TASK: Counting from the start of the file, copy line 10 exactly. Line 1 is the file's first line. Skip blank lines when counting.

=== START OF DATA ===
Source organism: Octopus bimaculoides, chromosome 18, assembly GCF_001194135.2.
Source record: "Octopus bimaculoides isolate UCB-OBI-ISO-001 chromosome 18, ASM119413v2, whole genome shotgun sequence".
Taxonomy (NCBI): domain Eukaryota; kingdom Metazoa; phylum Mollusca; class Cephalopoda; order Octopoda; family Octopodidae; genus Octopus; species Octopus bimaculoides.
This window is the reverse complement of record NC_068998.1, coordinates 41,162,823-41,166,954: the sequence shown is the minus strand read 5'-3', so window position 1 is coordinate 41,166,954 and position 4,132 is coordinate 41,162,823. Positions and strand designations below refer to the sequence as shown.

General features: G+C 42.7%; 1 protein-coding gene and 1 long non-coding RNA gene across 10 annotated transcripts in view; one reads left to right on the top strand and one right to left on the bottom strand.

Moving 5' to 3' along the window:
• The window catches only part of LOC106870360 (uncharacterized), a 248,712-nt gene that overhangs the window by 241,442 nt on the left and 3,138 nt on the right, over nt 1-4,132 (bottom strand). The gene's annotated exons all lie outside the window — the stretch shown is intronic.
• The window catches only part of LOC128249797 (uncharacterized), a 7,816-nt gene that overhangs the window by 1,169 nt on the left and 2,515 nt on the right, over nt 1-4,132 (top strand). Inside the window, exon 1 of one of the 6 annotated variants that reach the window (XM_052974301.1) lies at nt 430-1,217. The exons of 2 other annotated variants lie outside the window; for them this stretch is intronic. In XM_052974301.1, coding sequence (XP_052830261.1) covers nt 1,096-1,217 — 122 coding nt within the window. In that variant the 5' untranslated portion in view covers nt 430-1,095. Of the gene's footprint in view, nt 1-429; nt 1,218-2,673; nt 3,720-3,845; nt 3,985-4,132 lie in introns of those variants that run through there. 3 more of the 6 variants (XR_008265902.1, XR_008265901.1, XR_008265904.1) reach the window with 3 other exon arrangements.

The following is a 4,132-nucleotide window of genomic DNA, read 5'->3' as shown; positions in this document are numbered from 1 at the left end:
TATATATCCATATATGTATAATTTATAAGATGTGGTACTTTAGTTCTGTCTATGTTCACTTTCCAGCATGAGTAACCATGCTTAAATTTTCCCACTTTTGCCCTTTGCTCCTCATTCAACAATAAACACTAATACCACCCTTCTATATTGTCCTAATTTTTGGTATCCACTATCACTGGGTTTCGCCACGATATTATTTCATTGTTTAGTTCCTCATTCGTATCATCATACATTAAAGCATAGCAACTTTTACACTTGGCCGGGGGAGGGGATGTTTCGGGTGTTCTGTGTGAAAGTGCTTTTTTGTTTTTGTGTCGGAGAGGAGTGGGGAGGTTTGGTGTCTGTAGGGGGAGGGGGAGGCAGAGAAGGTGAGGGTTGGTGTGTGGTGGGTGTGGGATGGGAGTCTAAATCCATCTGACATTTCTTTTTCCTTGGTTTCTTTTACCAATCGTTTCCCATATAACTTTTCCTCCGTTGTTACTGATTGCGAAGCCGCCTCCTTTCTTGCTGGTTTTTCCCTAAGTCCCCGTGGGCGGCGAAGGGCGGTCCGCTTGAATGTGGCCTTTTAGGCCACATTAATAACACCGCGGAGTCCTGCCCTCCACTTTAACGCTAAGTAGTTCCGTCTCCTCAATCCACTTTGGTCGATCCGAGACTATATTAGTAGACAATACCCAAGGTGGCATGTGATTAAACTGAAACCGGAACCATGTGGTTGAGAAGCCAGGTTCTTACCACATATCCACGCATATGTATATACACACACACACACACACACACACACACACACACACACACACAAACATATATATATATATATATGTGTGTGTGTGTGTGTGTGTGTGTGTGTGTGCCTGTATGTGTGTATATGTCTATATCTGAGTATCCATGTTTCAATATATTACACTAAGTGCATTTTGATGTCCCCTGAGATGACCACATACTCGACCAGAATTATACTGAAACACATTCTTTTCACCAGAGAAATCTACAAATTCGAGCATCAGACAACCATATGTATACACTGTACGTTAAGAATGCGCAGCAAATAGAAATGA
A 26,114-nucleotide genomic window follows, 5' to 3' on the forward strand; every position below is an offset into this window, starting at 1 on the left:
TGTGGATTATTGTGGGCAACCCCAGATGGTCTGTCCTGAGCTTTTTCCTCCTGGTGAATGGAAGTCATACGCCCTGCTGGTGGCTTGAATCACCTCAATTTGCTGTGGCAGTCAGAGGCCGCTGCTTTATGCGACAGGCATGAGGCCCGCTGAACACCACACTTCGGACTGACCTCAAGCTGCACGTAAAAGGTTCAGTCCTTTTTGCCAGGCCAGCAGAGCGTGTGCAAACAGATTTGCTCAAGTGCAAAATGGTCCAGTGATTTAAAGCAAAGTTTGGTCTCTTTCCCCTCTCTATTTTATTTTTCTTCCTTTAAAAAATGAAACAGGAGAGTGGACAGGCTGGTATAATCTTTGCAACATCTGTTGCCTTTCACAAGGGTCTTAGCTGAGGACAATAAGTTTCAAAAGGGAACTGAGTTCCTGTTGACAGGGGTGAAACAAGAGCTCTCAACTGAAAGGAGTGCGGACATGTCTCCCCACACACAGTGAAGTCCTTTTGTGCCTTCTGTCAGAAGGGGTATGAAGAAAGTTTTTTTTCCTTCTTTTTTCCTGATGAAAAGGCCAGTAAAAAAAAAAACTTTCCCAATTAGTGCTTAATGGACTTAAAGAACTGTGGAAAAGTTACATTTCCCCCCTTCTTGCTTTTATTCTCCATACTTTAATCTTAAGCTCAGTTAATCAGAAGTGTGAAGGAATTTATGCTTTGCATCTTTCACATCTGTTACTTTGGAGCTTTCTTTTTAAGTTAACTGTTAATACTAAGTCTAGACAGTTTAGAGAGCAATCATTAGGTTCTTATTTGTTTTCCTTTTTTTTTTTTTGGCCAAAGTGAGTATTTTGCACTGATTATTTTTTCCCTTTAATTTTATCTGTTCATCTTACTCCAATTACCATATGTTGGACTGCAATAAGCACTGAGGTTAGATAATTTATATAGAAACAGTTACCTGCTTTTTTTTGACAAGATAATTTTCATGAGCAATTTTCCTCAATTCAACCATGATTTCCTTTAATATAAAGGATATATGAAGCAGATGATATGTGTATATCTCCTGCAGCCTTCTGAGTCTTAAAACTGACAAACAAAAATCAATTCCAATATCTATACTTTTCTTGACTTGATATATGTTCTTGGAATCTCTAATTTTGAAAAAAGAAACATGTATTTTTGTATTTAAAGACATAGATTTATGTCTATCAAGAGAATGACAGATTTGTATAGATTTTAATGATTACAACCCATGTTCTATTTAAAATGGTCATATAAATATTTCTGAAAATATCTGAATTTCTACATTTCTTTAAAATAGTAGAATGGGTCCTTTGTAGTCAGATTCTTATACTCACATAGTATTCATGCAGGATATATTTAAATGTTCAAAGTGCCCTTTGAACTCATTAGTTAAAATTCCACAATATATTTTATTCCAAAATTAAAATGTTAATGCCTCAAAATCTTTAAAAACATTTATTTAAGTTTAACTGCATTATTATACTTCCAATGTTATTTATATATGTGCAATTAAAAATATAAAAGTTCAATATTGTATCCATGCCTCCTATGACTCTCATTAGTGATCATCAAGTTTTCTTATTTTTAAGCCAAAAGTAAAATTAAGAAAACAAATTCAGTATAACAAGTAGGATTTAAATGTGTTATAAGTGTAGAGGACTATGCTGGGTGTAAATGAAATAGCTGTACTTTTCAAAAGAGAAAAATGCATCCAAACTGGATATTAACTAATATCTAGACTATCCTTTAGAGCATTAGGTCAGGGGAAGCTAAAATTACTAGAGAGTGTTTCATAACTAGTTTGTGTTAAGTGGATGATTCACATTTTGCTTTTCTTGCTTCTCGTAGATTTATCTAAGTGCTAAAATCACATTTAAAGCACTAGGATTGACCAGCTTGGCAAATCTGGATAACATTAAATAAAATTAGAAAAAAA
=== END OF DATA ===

TATATATCCATATATGTATAATTTATAAGATGTGGTACTTTAGTTCTGTCTATGTTCACTTTCCAGCATGAGTAACCATGCTTAAATTTTCCCACTTTTGCCCTTTGCTCCTCATTCAACAATAAACACTAATACCACCCTTCTATATTGTCCTAATTTTTGGTATCCACTATCACTGGGTTTCGCCACGATATTATTTCATTGTTTAGTTCCTCATTCGTATCATCATACATTAAAGCATAGCAACTTTTACACTTGGCCGGGGGAGGGGATGTTTCGGGTGTTCTGTGTGAAAGTGCTTTTTTGTTTTTGTGTCGGAGAGGAGTGGGGAGGTTTGGTGTCTGTAGGGGGAGGGGGAGGCAGAGAAGGTGAGGGTTGGTGTGTGGTGGGTGTGGGATGGGAGTCTAAATCCATCTGACATTTCTTTTTCCTTGGTTTCTTTTACCAATCGTTTCCCATATAACTTTTCCTCCGTTGTTACTGATTGCGAAGCCGCCTCCTTTCTTGCTGGTTTTTCCCTAAGTCCCCGTGGGCGGCGAAGGGCGGTCCGCTTGAATGTGGCCTTTTAGGCCACATTAATAACACCGCGGAGTCCTGCCCTCCACTTTAACGCTAAGTAGTTCCGTCTCCTCAATCCACTTTGGTCGATCCGAGACTATATTAGTAGACAATACCCAAGGTGGCATGTGATTAAACTGAAACCGGAACCATGTGGTTGAGAAGCCAGGTTCTTACCACATATCCACGCATATGTATATACACACACACACACACACACACACACACACACACACACACACAAACATATATATATATATATATGTGTGTGTGTGTGTGTGTGTGTGTGTGTGTGCCTGTATGTGTGTATATGTCTATATCTGAGTATCCATGTTTCAATATATTACACTAAGTGCATTTTGATGTCCCCTGAGATGACCACATACTCGACCAGAATTATACTGAAACACATTCTTTTCACCAGAGAAATCTACAAATTCGAGCATCAGACAACCATATGTATACACTGTACGTTAAGAATGCGCAGCAAATAGAAATGA